Nutshell: I give Belle an A. Excellent performances, a script that balances history with heart-tugging, and crystal-clear cinematography equals a film that’s easy to enjoy. Makes you want to hit up Wikipedia the moment you leave the theater. Y’know, after all that glorious Dido/Davinier chemistry wears off. History!
As always, clicky on the title link for the original piece!
Twitview: beautiful people tell a beautiful story about an ugly part of history. Gugu Mbatha-Raw is a new face to the US that’s on her way up. Grade: A
Here in America we tend to focus on our own battle with the institution of slavery. The Civil War, the Emancipation Proclamation, and Harriet Tubman. Nat Turner, Dred Scott and the Thirteenth Amendment. But what about across the pond? Belle takes a look at the beginnings of the abolitionist movement in England, through the eyes of a mixed-race woman that had the ear of the highest judge in the land. Because she was his great-grandaughter. And yeah, it’s a true story.
Dido Elizabeth Belle was born of a slave woman and Admiral Sir John Lindsay, and when Dido’s mother died Lindsay brought Dido to the home of his uncle, William Murray, Lord Mansfield. As Dido grew, so did the attachment the Murray family had to their “mulatto” relative. But English society was a cruel mistress, and Dido found herself in the odd position of being on the inside, looking in. Never being a part of society, due to her “exotic nature”, but otherwise having all the privileges of being to the manor born. Which, of course, was it’s own particular form of loneliness; “How may I be too high to dine with the servants, yet too low to dine with my family?”, she asks her great-uncle. Hold on to that queasy feeling of outrage for her; we’re getting to the meat of the film.
Murray begins to research a case that comes to his bench; the massacre of 132 African slaves on the ship The Zong. The owners of the slaves wanted recompense through insurance for their “property”. Murray, as Lord Chief Justice, had to rule on whether they’d get it. So Murray, and Dido — who Murray has tried his best to shield from the ugliness of the world — are thrust into the abolitionist movement, at the same time Dido and her cousin Elizabeth are making the rounds in society for suitable husbands. When Dido meets young frenchman — gasp! — John Davinier, her family fears a match between these two would not be good enough for Dido. But the Zong case has opened her eyes, and things begin to change for everyone.
Of course the film takes a few historical liberties here and there, but overall the story is a true one; Dido’s great-uncle William Murray was Lord Chief Justice of the King’s Bench (kinda like Chief Justice of our Supreme Court). Dido lived as a member of Murray’s household — and was most likely treated as family — during the Zong massacre and resulting legal case. And Murray’s decision, one that set in motion the abolishment of slavery in England, was most certainly influenced by the fact that he had a mixed-race great-niece that he adored.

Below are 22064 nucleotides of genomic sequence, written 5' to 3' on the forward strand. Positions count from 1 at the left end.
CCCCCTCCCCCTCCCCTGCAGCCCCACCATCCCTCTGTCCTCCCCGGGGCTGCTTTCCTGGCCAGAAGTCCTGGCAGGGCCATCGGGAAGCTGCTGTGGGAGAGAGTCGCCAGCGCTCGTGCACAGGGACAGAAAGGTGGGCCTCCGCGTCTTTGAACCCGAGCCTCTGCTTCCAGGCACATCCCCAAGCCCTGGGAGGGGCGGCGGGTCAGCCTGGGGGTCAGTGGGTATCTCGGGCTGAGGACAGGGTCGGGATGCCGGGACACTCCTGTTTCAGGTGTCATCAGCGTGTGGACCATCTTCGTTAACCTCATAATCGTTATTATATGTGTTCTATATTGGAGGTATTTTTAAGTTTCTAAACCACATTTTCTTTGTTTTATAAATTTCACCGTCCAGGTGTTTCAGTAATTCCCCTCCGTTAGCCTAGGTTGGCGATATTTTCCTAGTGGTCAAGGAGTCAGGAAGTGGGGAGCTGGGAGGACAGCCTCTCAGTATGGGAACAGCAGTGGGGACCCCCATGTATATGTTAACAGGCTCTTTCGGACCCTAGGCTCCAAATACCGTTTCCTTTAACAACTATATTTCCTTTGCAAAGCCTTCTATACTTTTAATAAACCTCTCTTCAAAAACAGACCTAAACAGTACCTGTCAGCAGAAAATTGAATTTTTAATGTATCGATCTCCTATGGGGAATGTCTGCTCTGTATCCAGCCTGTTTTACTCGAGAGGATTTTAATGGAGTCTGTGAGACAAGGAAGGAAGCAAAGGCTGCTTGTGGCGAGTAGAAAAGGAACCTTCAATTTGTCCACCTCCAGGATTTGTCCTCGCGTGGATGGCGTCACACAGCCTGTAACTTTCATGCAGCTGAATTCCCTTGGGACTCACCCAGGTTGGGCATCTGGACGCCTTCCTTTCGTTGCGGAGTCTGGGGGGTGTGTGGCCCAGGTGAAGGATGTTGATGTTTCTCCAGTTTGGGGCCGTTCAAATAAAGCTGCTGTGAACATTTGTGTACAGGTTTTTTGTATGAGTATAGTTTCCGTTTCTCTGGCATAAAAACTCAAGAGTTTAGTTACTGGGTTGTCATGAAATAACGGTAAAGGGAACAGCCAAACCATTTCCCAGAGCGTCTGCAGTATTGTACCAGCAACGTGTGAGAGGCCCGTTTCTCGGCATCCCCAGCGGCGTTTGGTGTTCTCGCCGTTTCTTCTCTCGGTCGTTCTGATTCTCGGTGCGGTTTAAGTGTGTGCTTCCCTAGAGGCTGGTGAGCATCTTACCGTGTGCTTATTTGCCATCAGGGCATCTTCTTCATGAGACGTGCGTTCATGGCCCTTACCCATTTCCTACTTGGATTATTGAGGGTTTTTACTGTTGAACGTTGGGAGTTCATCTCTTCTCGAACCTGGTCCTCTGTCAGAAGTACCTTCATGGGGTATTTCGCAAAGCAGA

During the film, Dido and Elizabeth sit for a portrait, which is unveiled at the end of Belle. The real historical portrait of Dido and Elizabeth looks unremarkable, and perhaps even a bit belittling; is that Dido in a turban? Whaaaat? But in the here-and-now we’ve got to remember that in their era, having a Caucasian and a “negro” with their eyes at the same level in the portrait? Unheard of until then. (And also, in those days womens’ turbans were très chic in upperclass English society.)
As a historical piece, there’s just enough true history to keep things kosher, but not enough to have anyone pass a final based on the knowledge presented here. As a fascinating look at a little-known aspect of black history? It’s worth it’s weight in gold. Belle doesn’t shy away from the harsh realities of life in the eighteenth century, complete with horrible bigots (played with just enough smarmy charm by
Draco Malfoy Tom Felton and Rita Skeeter Miranda Richardson as members of the snobby but broke Ashford clan), Upstairs/Downstairs drama, and even in-family discomfiture.
It’s rare that a film made to tug on heartstrings has itself a sturdy heart. Credit the clear-eyed direction of Amma Asante, a solid script by Misan Sagay, and a breathtaking performance by Gugu Mbatha-Raw (Larry Crowne, Touch). Mbatha-Raw gives Dido a stiff backbone to go with that upper lip, and yet when she’s alone — particularly in a scene where after being snubbed she tries to rub the color off of her face — her humanity can break your heart. There’s also a fabulous chemistry between Mbatha-Raw’s Dido and Sam Reid’s Davinier. Wonderful character actor Tom Wilkinson (The Kennedys, Michael Clayton), as William Murray, Lord Mansfield, fleshes out a historical figure known for his work rather than his home life. Oscar winner Emily Watson plays Lady Mansfield, because this film obviously ascribes to the idea that if you fill the cast list with great talent, you’re gonna make a good film. And y’know what? They were right.